January 27, 2014 | 7
A few people seem unhappy with my previous post in which I made the contention that falsification as a philosophy is much less relevant to chemistry than to physics, especially when chemists make molecules. I think the question is interesting enough to deserve some more space. My take on the relative unimportance of falsification comes mainly from Roald Hoffmann who is as much of a philosopher of chemistry (and a poet) as a professional Nobel Prize winning chemist. He has an excellent essay called “What would philosophy of science look like if chemists built it“? in his collection of essays from last year (which I reviewed for Nature Chemistry here).
Hoffmann’s basic take on chemistry and the philosophy of science goes to the heart of what distinguishes chemistry from other sciences. Chemistry as it is practiced consists of two major activities – analysis and synthesis. The analysis part wherein you break down a substance into its constituent atoms and deduce their bonding, charge and spatial disposition is akin to the reductionist ethos of physics where you make sense of matter by taking it apart. The synthesis part of chemistry is highly creative and consists of building up complex molecules from simple counterparts. It is an activity that not only makes chemistry conceptually unique among the sciences but which has also contributed to the inestimable utility of the science in creating the material world around us. It is as much an art as a science, and one which makes chemistry very close to architecture as a practical pursuit.
Karl Popper wrote a well-known book called “Conjectures and Refutations” in which among other things, he laid out his central philosophy of falsification. A related philosophy is the hypothetico-deductive approach to the scientific method in which one formulates hypotheses and tests them. Here is what Hoffmann says about this way of thinking about science after analyzing a particular paper on the synthesis of fullerene molecules that can encapsulate hydrogen molecules. I am slightly rephrasing his words to make them more general:
“What theories are being tested (or falsified, for that matter) in a beautiful paper on synthesis? None, really, expect that such and such a molecule can be constructed. The theory building in that is about as informative as the statement that an Archie Ammons poem tests a theory that the English language can be used to construct novel and perceptive insights into the way the world and our minds interact. The power of that tiny poem, the cleverness of the molecular surgery that a synthetic chemist performs in creating a molecule, just sashay around any analytical theory-testing.”
How is this creative act of synthesizing a novel substance exactly making and testing a hypothesis or theory? Some of the commenters in that last post pointed out that even a synthesis holds the feet of certain theories of bonding (molecular orbital theory for instance) to the fire. It is certainly true that there is always some implicit assumption, some background knowledge, that underlines the synthesis of any molecule; the construction of the molecule would fail in fact if electrons did not flow in such and such a manner and if bonds did not form in such and such a manner, so of course you are testing elementary assumptions and theories about chemical bonding whenever you make any molecule. But why not go further then and say that you are testing the atomic hypothesis whenever you are conducting pretty much any experiment in chemistry, physics or biology? Or if you want to reach out even further and tread into philosophy, you could even say that you are testing the basic assumption behind science that natural laws dictate the behavior of material entities.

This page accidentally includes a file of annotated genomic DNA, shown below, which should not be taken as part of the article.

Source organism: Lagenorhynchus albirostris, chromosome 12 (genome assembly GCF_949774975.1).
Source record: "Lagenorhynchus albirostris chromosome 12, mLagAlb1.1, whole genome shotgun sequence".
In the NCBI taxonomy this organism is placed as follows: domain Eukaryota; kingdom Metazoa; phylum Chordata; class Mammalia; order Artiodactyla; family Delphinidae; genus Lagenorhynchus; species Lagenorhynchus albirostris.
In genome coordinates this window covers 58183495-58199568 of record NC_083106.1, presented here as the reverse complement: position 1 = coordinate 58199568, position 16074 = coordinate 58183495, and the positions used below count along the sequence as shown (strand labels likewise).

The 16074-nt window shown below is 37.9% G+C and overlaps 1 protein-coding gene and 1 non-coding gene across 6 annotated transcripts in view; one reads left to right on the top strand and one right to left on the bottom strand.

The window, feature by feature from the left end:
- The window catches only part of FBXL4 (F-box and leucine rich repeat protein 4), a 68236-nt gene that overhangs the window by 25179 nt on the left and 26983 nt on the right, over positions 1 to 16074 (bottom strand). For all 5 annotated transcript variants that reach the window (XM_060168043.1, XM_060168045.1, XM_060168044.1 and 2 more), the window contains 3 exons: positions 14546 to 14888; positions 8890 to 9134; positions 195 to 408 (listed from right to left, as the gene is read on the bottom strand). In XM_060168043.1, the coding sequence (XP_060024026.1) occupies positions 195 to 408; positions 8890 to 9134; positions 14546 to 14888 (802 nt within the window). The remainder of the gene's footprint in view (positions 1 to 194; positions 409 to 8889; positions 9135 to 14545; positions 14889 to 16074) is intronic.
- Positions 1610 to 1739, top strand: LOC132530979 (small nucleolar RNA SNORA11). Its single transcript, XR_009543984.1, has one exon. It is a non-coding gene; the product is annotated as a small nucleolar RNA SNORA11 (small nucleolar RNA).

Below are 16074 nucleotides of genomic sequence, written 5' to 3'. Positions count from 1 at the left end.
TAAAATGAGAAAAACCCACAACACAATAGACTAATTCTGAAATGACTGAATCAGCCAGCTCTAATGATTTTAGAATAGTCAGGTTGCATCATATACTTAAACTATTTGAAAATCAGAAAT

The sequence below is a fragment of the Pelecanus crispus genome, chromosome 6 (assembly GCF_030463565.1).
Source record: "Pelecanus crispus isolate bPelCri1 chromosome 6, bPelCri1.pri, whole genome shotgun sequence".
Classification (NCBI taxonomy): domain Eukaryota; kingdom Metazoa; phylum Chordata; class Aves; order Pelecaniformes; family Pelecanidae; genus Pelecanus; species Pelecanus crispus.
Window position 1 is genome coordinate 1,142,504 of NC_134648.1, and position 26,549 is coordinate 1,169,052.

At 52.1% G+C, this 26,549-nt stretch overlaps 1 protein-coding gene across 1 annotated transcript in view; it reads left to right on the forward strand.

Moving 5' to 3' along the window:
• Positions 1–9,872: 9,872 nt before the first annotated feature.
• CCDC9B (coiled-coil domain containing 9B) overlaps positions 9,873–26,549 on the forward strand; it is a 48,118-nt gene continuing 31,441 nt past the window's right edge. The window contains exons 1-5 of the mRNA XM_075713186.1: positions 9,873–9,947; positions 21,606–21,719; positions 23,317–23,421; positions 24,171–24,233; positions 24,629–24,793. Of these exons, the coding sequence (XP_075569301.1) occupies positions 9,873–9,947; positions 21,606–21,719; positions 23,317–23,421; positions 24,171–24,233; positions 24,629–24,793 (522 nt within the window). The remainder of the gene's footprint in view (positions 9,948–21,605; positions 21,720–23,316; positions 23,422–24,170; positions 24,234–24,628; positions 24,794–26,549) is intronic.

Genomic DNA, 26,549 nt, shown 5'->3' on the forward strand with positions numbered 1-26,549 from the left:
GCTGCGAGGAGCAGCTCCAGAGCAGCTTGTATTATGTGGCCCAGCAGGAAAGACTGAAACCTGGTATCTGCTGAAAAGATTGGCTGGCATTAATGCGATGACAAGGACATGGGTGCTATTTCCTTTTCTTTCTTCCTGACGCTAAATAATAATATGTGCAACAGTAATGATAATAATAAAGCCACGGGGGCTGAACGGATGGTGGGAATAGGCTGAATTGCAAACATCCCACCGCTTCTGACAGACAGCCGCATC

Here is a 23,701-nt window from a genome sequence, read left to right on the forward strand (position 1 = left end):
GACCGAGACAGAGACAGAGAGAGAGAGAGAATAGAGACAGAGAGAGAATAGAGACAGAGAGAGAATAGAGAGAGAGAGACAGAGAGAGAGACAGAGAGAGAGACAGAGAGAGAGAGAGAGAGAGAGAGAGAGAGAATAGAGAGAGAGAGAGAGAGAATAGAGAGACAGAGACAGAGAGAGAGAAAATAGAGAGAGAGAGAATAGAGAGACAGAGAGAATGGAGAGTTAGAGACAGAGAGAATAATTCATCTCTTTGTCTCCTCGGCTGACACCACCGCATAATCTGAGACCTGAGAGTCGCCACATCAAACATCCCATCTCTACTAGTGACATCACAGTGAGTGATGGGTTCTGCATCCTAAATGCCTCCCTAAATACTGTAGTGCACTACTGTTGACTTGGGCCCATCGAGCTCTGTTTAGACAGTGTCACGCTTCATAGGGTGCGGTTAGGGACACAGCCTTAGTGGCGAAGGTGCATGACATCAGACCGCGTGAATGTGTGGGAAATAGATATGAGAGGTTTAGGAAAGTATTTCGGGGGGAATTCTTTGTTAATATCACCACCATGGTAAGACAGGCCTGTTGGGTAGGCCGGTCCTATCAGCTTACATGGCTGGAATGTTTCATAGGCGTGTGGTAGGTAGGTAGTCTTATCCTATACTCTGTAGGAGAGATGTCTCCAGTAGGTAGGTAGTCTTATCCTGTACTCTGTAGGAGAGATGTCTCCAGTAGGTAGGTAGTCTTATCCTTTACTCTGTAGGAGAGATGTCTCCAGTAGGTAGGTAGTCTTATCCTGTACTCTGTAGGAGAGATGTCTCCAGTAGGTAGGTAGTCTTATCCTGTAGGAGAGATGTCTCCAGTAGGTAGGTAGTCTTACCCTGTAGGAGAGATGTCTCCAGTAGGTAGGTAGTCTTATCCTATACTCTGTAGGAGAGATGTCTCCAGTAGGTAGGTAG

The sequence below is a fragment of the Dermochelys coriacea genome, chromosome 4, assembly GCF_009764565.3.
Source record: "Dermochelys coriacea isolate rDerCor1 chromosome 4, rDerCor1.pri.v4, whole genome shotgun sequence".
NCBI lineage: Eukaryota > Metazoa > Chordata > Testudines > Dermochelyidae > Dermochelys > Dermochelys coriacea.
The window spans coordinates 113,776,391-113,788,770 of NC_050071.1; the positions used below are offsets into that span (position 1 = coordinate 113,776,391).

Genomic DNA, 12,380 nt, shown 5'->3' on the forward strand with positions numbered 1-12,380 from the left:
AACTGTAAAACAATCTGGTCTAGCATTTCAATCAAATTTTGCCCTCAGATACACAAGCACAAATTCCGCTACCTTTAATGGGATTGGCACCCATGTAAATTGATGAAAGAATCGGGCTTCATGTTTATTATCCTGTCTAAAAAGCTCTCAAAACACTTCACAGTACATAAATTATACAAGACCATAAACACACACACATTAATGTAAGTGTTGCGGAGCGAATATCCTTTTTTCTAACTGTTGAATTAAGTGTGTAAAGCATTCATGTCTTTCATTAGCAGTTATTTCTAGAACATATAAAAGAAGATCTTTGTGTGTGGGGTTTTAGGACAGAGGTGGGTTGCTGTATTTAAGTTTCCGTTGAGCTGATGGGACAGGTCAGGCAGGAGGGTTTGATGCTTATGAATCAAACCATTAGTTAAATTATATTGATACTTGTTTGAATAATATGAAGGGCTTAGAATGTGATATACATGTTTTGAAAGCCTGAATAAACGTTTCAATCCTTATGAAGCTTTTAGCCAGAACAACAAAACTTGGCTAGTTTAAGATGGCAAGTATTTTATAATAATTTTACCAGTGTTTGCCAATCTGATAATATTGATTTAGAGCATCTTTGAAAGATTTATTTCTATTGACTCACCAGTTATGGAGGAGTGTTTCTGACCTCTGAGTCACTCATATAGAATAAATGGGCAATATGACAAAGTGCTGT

Clearly this definition of “falsification” is so general and so all-encompassing as to greatly vitiate the utility of the concept; try asking a synthetic chemist next time if the main purpose of his synthesis is to test or falsify molecular orbital theory. Drawing on the analogy between chemistry and architecture, it would be like saying that every time an architect is designing a new shape for a building she is hypothesizing and testing the law of gravity. Well, yes, and no.
In fact this debate again very much reminds me of the fondness for reductionism that physicists often bring to a debate about “higher order” disciplines like chemistry, economics or psychology. Molecules, people and societies are made out of atoms, they will say, which means that “atoms explain people”. I think most physicists themselves will agree as to the futility of such far-out explanations. The fact is that a concept is useful only if it has a direct, non-trivial relationship to the phenomenon which it purports to explain. Theories in philosophy, just like reductionist theories in physics, are far more relevant on a certain level than on others.
Synthesis is a creative activity, and while every synthesis implicitly and trivially tries to falsify some deep-seated fundamental law, the science and art of synthesis as a whole does not explicitly and non-trivially try to falsify any particular theory. That does not mean that falsification is absent or untrue, it just means that it’s rather irrelevant.
12 Digital Issues + 4 Years of Archive Access just $19.99X